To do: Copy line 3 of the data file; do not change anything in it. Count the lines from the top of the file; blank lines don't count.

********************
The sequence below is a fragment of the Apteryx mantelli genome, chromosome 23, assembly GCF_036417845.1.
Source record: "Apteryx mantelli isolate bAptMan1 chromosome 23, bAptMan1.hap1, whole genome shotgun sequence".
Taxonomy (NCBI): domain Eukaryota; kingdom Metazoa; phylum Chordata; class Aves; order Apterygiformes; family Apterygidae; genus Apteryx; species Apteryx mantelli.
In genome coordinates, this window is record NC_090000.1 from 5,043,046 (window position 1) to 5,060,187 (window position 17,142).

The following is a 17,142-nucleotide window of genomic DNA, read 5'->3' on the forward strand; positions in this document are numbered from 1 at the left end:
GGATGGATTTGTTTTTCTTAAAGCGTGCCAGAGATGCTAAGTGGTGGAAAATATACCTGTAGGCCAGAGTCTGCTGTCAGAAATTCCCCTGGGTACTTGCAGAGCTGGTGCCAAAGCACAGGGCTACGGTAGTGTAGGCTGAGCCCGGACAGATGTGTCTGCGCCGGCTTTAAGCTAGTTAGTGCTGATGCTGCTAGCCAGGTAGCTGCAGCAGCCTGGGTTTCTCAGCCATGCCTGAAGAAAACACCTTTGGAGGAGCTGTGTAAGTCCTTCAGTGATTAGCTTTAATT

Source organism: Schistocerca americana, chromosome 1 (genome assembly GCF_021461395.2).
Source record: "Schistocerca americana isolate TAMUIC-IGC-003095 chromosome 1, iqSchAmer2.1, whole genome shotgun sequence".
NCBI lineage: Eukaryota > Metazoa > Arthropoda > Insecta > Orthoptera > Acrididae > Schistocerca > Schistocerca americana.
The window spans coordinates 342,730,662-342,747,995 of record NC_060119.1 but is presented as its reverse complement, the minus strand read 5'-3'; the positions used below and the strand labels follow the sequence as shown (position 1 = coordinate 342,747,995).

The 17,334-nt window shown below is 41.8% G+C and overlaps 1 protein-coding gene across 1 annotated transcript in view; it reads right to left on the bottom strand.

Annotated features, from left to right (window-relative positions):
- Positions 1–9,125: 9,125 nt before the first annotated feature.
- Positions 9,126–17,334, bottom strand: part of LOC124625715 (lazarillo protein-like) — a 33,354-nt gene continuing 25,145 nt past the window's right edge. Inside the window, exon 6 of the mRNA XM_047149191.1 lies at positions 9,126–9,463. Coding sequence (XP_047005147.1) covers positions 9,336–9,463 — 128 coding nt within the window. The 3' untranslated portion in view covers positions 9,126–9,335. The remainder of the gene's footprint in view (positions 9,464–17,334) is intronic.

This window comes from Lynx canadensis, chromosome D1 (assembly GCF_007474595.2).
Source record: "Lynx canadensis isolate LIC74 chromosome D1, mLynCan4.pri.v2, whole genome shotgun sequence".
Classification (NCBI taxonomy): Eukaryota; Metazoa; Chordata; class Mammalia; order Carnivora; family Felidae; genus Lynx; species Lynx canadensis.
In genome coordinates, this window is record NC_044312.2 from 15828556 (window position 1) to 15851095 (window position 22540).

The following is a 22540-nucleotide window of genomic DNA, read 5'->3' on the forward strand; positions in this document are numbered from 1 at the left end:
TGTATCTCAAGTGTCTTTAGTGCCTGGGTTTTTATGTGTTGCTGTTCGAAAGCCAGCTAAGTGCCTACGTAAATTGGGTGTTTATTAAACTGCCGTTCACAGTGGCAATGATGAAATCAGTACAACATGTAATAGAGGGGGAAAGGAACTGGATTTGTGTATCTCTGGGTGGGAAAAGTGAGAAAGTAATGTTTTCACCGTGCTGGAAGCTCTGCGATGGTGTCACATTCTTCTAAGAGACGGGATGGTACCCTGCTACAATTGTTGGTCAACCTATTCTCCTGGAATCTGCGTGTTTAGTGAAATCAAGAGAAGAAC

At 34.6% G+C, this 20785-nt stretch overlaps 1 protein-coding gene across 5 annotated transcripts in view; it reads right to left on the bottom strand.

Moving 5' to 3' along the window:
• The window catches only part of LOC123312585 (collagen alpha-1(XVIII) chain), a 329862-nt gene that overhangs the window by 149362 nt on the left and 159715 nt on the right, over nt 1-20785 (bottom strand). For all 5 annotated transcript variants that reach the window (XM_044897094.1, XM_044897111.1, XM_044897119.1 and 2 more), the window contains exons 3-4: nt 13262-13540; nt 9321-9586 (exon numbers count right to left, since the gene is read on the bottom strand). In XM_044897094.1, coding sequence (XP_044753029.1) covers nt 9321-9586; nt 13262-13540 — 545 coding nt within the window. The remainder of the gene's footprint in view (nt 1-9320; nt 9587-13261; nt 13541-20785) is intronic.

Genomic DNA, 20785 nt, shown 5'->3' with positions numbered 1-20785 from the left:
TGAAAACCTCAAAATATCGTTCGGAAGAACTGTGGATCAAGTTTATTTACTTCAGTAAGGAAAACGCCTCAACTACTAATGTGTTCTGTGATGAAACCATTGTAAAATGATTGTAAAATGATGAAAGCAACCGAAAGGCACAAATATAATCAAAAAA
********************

Taxonomy (NCBI): domain Eukaryota; kingdom Metazoa; phylum Chordata; class Aves; order Apterygiformes; family Apterygidae; genus Apteryx; species Apteryx mantelli.